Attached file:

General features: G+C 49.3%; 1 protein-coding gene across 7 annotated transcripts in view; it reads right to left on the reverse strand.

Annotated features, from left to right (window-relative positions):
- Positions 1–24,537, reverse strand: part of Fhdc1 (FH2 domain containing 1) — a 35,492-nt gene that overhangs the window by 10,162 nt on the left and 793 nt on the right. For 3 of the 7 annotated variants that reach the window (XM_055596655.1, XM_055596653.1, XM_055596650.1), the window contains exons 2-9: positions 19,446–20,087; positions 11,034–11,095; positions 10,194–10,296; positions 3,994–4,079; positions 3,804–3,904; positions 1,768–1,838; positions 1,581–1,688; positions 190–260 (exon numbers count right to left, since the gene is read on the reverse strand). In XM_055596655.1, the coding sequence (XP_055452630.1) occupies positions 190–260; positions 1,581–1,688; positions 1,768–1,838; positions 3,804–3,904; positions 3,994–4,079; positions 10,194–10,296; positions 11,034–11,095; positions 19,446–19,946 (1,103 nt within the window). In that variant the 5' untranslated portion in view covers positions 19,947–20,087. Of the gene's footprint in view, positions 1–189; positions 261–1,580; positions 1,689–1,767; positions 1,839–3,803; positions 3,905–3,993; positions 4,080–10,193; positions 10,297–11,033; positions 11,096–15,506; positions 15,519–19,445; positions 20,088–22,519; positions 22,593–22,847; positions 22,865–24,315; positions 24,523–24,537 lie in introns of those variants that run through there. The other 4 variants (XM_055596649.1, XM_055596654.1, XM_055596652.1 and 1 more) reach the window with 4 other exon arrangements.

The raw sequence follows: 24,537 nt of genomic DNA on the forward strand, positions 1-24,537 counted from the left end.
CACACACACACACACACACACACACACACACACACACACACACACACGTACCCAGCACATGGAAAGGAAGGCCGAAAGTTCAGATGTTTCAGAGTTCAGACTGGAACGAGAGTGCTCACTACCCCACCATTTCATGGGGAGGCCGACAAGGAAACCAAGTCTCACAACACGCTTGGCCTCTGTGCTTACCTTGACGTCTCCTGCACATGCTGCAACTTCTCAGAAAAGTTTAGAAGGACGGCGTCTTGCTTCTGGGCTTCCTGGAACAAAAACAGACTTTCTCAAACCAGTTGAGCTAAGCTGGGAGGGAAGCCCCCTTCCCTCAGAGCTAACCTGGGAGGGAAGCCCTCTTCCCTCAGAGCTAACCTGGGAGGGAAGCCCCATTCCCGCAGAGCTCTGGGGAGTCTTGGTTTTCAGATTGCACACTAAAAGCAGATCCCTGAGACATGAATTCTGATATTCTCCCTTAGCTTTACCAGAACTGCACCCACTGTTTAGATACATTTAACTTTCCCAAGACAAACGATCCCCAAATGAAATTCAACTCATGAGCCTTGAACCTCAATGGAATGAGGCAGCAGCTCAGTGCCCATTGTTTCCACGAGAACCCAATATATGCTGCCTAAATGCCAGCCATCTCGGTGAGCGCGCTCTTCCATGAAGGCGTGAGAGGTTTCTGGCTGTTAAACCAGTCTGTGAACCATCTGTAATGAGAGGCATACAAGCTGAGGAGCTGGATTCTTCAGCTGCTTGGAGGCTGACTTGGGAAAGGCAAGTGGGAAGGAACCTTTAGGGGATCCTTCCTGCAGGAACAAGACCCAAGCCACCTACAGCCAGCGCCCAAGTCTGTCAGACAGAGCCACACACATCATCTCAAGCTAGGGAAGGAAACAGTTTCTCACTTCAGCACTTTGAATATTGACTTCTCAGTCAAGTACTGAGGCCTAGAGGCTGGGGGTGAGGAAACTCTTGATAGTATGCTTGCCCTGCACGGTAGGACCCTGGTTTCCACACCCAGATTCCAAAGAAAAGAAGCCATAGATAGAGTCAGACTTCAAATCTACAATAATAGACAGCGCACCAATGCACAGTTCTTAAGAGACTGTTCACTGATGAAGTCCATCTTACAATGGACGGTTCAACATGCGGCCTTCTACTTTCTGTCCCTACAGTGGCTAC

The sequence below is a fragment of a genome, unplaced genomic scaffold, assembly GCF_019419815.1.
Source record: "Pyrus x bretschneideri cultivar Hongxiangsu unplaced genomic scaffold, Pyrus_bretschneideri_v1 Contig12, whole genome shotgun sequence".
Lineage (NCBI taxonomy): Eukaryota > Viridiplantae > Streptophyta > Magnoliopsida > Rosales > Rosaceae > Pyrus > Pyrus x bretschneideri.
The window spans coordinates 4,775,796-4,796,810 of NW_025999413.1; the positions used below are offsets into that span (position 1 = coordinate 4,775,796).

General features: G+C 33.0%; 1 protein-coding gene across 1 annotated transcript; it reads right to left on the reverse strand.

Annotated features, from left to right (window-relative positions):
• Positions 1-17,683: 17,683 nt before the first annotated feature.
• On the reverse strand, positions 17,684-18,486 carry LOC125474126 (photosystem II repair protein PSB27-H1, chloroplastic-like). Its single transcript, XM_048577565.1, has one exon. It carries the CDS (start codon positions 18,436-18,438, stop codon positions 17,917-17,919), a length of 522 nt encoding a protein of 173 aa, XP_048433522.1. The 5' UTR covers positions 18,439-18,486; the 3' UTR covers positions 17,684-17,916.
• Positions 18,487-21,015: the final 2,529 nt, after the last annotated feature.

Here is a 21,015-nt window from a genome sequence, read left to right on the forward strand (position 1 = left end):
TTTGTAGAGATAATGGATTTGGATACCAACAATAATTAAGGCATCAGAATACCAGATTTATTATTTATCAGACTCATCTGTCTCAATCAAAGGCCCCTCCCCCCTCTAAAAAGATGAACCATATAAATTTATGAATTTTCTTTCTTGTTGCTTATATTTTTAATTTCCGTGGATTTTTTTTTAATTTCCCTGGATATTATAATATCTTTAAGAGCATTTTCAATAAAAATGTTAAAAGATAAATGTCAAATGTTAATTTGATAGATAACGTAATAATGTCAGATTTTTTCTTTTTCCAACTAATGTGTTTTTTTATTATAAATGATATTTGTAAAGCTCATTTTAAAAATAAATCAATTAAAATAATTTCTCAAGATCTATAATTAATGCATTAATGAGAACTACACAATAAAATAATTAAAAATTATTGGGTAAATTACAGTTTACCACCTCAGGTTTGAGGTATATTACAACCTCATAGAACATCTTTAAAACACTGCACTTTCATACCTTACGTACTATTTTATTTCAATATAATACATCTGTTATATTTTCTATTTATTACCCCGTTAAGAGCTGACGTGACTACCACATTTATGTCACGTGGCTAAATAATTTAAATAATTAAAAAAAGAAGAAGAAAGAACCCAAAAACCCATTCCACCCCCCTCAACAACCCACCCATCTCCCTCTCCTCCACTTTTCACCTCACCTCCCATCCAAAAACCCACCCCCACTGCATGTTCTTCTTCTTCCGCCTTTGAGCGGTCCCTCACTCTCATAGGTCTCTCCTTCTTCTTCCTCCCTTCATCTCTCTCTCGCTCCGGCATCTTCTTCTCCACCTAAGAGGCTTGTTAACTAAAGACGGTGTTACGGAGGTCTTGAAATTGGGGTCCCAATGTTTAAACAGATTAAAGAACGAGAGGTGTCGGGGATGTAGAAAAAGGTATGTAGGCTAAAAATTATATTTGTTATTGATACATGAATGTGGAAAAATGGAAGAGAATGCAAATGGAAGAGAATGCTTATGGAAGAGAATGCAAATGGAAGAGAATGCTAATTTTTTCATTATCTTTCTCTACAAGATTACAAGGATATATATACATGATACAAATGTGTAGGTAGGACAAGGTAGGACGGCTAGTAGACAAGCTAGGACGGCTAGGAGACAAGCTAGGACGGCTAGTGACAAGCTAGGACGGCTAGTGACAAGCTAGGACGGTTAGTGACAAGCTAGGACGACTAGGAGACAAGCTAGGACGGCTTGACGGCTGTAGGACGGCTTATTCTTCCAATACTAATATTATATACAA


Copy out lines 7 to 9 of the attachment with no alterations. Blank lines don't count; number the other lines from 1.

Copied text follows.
Source record: "Pyrus x bretschneideri cultivar Hongxiangsu unplaced genomic scaffold, Pyrus_bretschneideri_v1 Contig12, whole genome shotgun sequence".
Lineage (NCBI taxonomy): Eukaryota > Viridiplantae > Streptophyta > Magnoliopsida > Rosales > Rosaceae > Pyrus > Pyrus x bretschneideri.
The window spans coordinates 4,775,796-4,796,810 of NW_025999413.1; the positions used below are offsets into that span (position 1 = coordinate 4,775,796).